Now, I don't know how Anna was raised and I suspect Kirkland doesn't, either. If she was, in fact, taught to assume blame for the sins of her man, I strongly disagree with and condemn those teachings. That's not a "Christian" lesson by any stretch of the imagination. I also agree with Kirkland's general anger and disgust at Josh Duggar, and I've recently expressed similar feelings of revulsion.

With all that said, I can't go along with this part:

Anna Duggar was crippled by her parents by receiving no education, having no work experience... Anna Duggar was taught that her sole purpose in life, the most meaningful thing she could do, was to be chaste and proper, a devout wife, and a mother.... Anna Duggar followed the rules that were imposed on her from the get-go and this is what she got in reward...

..Parents, WE MUST DO BETTER BY OUR DAUGHTERS. Boys, men, are born with power. Girls have to command it for themselves. They aren't given it. They assume it and take it. But you have to teach them to do it, that they can do it. ... Josh Duggar should be cowering in fear of Anna Duggar right now. Cowering. He isn't, but he should be... Please, instill your daughters with the resolve to make a man cower if he must... As for my girls, I'll raise them to think they breathe fire.

The answer to one story of infidelity is not to attack the very idea of being a chaste, proper, and devout wife and mother. No woman is "crippled" by her own virtue. Despite Kirkland's comments, being a good wife and mother actually is just about the most meaningful thing many women will do with their lives. The same can be said for men who strive to be good husbands and fathers.

Kirkland goes beyond the Duggar situation to paint an overall picture where women and men are locked in an eternal struggle for power. Women should protect themselves, she says, not by chastity and devoutness, but by "breathing fire" and "making men cower." She sees the relationship between man and woman not as life giving and complimentary, but as competitive and antagonistic. Boys are "born with power," girls have to "take it," she claims, echoing the radical feminist theories your kid is probably learning as fact in college as we speak.

Again, I agree that Anna Duggar, specifically, has plenty of reasons to "breathe fire," but generally speaking, you are setting your children up for a lifetime of failed relationships if the primary skill you teach them is the art of intimidating the opposite sex. Your daughter will never be happy in a marriage if she looks with resentment at men, lusting after this supposed "power" they've inherited from birth.

It's extraordinarily disturbing, but also illuminating, that this marriage-as-a-struggle-for-power concept is so appealing to so many people.  Marriage is a union built and sustained on loyalty, sacrifice, forgiveness, and love. I have no clue what's going on in the Duggar household right now, or what Anna Duggar is thinking, or what her parents are telling her, but I do know that the problem has nothing to do with her unwillingness to "take the power" from her husband. The problem is that her spouse failed spectacularly as a man, a husband, and a human being. I don't think this would have been avoided had Anna's parents only taught her to be more cynical and aggressive.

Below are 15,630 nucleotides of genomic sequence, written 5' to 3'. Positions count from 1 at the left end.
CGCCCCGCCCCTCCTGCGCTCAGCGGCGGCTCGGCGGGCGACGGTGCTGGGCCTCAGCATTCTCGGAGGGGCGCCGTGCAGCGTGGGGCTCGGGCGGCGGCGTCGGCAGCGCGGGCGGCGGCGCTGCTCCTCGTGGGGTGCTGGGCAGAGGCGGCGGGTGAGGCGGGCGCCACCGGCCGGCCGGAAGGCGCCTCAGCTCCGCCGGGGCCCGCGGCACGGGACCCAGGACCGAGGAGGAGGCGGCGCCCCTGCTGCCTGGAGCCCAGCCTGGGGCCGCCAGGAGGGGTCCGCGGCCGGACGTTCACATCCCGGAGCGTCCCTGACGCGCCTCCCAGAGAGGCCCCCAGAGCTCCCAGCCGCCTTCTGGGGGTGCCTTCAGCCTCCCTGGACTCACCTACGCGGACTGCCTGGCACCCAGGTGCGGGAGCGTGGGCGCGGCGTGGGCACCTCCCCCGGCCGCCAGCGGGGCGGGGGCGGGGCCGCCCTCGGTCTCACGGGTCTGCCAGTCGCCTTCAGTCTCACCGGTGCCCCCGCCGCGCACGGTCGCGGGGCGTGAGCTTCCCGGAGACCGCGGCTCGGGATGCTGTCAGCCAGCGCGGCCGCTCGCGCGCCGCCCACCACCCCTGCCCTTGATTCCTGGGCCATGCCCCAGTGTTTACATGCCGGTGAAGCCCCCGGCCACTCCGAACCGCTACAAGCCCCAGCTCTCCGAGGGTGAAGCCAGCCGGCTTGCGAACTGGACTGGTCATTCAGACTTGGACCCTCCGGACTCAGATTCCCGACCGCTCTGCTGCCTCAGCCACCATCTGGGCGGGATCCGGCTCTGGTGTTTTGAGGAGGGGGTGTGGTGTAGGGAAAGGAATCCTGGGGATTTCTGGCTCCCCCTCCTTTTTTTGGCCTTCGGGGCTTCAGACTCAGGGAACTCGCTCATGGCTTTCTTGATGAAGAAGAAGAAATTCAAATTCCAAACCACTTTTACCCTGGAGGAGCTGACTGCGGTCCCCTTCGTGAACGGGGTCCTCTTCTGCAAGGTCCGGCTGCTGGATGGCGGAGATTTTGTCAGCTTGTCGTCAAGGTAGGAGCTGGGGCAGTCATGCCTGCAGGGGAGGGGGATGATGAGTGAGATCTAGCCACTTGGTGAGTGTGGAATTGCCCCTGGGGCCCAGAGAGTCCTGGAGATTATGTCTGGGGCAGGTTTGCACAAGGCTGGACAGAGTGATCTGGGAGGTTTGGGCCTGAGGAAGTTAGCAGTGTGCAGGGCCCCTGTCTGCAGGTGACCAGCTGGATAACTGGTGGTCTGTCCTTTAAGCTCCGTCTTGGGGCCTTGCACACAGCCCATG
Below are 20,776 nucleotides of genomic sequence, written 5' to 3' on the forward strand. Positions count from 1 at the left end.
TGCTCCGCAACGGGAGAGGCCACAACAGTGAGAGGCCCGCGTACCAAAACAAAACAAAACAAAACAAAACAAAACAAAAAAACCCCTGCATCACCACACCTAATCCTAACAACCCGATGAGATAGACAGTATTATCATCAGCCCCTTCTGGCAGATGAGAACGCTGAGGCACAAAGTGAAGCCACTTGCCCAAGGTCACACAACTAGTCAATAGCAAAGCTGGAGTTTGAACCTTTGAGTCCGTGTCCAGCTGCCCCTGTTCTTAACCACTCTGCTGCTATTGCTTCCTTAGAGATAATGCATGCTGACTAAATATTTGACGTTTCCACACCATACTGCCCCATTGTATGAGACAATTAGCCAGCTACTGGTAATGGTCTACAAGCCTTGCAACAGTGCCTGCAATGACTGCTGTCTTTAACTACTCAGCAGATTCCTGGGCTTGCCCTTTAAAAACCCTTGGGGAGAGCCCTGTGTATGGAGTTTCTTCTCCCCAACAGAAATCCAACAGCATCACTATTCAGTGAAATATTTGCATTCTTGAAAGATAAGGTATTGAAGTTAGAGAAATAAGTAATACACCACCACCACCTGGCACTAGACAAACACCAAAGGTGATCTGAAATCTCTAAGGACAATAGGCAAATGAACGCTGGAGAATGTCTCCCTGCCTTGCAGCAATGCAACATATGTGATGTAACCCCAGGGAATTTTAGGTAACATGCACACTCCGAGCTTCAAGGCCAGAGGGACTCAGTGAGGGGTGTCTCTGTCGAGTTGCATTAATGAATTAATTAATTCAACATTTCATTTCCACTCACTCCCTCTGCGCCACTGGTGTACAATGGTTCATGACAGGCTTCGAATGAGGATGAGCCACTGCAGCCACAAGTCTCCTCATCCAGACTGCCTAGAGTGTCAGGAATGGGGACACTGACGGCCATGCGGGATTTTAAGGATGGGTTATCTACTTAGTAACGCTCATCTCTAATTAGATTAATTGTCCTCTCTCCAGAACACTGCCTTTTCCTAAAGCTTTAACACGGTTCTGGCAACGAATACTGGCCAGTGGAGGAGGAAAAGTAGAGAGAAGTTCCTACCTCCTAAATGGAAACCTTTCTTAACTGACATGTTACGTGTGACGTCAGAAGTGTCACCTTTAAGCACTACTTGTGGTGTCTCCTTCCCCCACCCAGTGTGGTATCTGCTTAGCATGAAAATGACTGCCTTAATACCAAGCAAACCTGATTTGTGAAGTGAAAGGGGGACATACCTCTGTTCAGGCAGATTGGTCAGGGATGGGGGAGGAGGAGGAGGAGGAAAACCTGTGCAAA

It's incredibly shallow, shortsighted, and asinine to propose that women shouldn't be "chaste and devout" just because their husbands sometimes aren't. By the way, some women have been known to come up short in this regard while their husbands remain the chaste and devout ones, so this is far from a one way street. I wonder, incidentally, how it would be received if I suggested that jilted men should make their cheating wives "cower"? I imagine I'd be universally condemned, if not arrested for inciting domestic abuse. So if the concept of teaching your son to make women cower repulses you, as it should, it ought to repulse you just the same in the reverse. It's a repulsive idea, through and through, even if Josh Duggar is a lying, cheating coward of a man.

Moreover, ironically, Kirkland's message, while supposedly meant to defend Anna, actually infantilizes and patronizes her, essentially blaming her for her husband's affairs.

"Had she only learned to be a fire breathing feminist, she wouldn't be in this situation!" There's little difference between this message and telling a woman her husband cheated because she was too sexually withdrawn or whatever. Both make the same mistake, just from opposite ends of the spectrum.

Ingraining more division and contempt between the sexes is not the answer. Abandoning chastity and monogamy is not the answer. Teaching our kids that marriage is an epic battle between tyrannical men and victimized women is not the answer.

The answer is to teach our boys how to be decent, faithful, trustworthy, loving men, and our girls how to be decent, faithful, trustworthy, loving women. Members of each group will inevitably fail, but we shouldn't adjust the strategy to compensate for it.

Parents: we have to do better by our kids.

Marriage is beautiful and powerful and good and true, as long as both partners put the work in. We have to teach them how to do that. And that, as far as I can tell, is the only real lesson we can learn from any of this.

Contact Matt for speaking engagement requests at Contact@TheMattWalshBlog.com. For general comments, use MattWalsh@TheMattWalshBlog.com.